If the house next door to you sells, before the new owner moves in, you can do the same thing to your new “neighbor.” You can know your neighbor before you know him. This ability to think in abstractions is a gift of God. In the passage from Leviticus, a number of general principles are stated, without any local color added. Blind man is more specific than man, but we are not yet talking about an individual.
If you think like a Christian about culture and society, it will not be long before you are accused of holding to some sort of “individualism,” and with that abstraction dismissed with a sneer. But the Christian form of this is not individualism at all. If we must label it, let us call it neighborism. We must be committed to the rights of our neighbor, and we must be committed to them before we know his name, before we know his identity. If a collectivist taunts us with being dedicated to the bloodless abstraction called “the rights of the individual,” and we don’t even know his name, let us answer by saying that we are actually motivated by “love of our neighbor,” even though we might not know his name either. When the scribe asked Jesus for the name of his neighbor, he was trying to justify himself.
What Love Looks Like
The law of God gives shape to love. The law of God teaches us what love is supposed to look like before we get into the details. The law of God cuts up the pie for us before we know which piece we are going to get. And when we let God define love for us, we are frequently surprised . . . but not always.
In this passage, we see that love means not tripping a blind man. We like to think we would have guessed that. But we also see that we must decide against that same blind man in a dispute if the facts demand it. We might not have guessed that. And paying a 30-day note after 60 days is out, even if it is industry standard. And to refuse to speak frankly to your brother about his fault is a way of hating him (Gal. 6:1).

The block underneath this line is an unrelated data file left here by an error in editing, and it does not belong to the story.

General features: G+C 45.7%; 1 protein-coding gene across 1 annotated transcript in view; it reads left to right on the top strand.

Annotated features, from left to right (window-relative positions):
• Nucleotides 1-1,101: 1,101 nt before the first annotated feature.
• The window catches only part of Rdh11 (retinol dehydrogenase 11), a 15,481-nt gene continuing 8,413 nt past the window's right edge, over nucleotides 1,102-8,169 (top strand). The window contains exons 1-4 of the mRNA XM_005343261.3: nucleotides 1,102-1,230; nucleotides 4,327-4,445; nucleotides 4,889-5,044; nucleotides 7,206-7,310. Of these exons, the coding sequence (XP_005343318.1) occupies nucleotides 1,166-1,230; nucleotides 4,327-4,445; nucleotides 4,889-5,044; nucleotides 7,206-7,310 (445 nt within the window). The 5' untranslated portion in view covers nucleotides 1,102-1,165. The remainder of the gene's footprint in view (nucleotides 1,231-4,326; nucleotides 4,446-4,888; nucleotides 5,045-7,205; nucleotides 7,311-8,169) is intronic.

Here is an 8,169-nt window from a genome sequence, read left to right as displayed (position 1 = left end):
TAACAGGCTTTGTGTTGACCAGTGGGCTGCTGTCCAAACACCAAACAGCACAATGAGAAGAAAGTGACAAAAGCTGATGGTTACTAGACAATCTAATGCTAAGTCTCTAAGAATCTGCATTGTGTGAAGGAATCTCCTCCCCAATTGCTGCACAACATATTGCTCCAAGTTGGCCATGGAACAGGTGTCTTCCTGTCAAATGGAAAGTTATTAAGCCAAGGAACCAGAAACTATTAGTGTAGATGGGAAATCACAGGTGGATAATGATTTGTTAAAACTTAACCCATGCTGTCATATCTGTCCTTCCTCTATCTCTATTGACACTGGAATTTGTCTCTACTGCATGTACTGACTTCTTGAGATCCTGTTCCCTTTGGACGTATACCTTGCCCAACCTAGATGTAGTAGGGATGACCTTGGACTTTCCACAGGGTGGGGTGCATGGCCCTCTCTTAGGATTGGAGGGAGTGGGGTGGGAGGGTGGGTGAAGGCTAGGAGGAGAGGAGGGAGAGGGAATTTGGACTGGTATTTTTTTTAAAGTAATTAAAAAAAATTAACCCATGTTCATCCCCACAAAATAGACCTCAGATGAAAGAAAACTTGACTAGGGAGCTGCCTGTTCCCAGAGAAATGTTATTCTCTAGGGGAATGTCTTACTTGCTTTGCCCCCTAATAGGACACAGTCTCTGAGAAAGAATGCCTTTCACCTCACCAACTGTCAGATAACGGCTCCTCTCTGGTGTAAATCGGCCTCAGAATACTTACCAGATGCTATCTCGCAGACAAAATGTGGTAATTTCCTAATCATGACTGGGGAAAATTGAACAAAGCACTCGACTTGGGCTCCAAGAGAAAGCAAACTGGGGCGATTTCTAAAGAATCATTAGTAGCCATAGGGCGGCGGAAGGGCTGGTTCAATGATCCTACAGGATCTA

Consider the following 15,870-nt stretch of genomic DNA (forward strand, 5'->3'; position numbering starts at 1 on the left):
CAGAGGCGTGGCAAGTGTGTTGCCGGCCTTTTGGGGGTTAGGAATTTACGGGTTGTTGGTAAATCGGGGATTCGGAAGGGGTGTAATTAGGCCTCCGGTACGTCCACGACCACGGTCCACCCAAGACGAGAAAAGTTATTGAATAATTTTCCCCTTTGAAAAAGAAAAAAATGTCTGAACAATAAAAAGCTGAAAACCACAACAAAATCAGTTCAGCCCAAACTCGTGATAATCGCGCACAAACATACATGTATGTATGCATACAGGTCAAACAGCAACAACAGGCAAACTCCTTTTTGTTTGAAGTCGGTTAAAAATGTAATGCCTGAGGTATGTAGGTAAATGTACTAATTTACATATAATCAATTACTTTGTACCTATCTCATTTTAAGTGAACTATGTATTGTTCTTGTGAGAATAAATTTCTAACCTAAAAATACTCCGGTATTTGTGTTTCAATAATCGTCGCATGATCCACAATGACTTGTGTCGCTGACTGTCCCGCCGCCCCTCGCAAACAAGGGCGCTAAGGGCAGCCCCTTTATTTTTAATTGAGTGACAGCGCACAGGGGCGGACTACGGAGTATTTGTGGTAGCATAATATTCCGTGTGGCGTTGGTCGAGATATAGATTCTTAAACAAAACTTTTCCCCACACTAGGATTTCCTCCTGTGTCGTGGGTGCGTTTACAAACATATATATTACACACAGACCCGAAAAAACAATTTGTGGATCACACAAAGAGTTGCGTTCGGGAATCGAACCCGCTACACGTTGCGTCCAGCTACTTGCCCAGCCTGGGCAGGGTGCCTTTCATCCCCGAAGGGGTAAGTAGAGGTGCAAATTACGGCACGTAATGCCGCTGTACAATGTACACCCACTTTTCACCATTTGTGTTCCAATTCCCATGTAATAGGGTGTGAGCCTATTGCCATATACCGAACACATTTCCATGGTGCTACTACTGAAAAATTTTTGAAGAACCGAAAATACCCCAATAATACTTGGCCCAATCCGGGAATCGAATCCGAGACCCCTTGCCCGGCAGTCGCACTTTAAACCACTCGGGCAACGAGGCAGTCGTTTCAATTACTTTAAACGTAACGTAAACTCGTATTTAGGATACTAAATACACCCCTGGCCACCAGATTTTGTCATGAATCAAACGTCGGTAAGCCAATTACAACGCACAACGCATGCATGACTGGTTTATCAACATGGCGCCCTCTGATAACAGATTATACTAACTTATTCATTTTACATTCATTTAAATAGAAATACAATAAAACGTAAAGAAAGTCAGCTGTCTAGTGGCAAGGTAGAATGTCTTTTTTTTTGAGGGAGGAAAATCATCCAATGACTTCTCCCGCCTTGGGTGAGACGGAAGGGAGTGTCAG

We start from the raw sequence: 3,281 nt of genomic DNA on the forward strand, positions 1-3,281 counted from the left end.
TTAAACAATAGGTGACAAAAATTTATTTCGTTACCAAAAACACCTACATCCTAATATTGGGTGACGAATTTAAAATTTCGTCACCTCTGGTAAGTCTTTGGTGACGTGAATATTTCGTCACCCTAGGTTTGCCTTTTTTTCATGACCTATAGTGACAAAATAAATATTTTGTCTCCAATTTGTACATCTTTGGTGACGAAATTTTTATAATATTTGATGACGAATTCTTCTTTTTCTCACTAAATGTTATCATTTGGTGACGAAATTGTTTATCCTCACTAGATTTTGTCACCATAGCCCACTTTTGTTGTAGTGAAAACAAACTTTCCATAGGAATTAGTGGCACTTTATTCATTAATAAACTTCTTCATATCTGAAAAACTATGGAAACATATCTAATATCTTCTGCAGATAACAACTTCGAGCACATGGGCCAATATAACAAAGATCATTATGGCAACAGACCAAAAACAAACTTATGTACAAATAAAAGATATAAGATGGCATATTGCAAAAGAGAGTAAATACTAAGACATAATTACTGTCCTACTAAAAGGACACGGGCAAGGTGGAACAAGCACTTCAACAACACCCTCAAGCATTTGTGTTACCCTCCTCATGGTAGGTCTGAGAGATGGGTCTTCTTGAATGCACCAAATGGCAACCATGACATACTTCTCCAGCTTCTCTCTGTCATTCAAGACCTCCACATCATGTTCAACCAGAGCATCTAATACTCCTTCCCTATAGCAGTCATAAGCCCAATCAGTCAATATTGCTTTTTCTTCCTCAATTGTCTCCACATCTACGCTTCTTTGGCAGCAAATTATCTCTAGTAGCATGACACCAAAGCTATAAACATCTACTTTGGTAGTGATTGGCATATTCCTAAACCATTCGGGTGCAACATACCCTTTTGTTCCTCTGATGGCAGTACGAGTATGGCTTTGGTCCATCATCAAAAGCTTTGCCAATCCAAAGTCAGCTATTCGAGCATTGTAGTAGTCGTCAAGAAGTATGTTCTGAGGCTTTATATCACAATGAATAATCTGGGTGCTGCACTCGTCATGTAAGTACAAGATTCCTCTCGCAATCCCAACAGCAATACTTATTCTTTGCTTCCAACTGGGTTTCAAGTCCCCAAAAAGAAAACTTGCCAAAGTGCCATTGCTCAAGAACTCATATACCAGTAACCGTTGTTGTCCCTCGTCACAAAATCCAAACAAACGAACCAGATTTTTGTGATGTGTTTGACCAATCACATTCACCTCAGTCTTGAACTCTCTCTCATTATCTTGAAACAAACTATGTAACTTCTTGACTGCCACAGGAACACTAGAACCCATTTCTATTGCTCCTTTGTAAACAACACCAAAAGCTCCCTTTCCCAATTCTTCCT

Moving Constantly Back and Forth
If you live in the particular only, you remember Smith, but you don’t remember “your neighbor.” You have become narrow and provincial. But if you live in the abstraction, you fall prey to the observation that Linus once made—that he loved mankind; it was people he couldn’t stand. The obedient life moves constantly back and forth. The adept cook moves back and forth between the recipe and the pudding.
As you consider our culture, our nation, our society, and all the lunatic follies that beset us in it, it is tempting to despair, thinking that there is nothing really that we can do. You find yourself asking, “Where are we going, and why are we in this hand-basket?” In that situation, what sort of resolutions should you make for 2012?
The resolution should in fact be this: live in koinonia-community. Love one another. Love the neighbors you know, and love the neighbor whose van is not yet unloaded. Talk about our community—it is not bragging. We didn’t do anything except get in the way. Ask God to have His Spirit get us out of the way. If we want reformation-fire to spread, it doesn’t much matter where it first ignites. Why not here?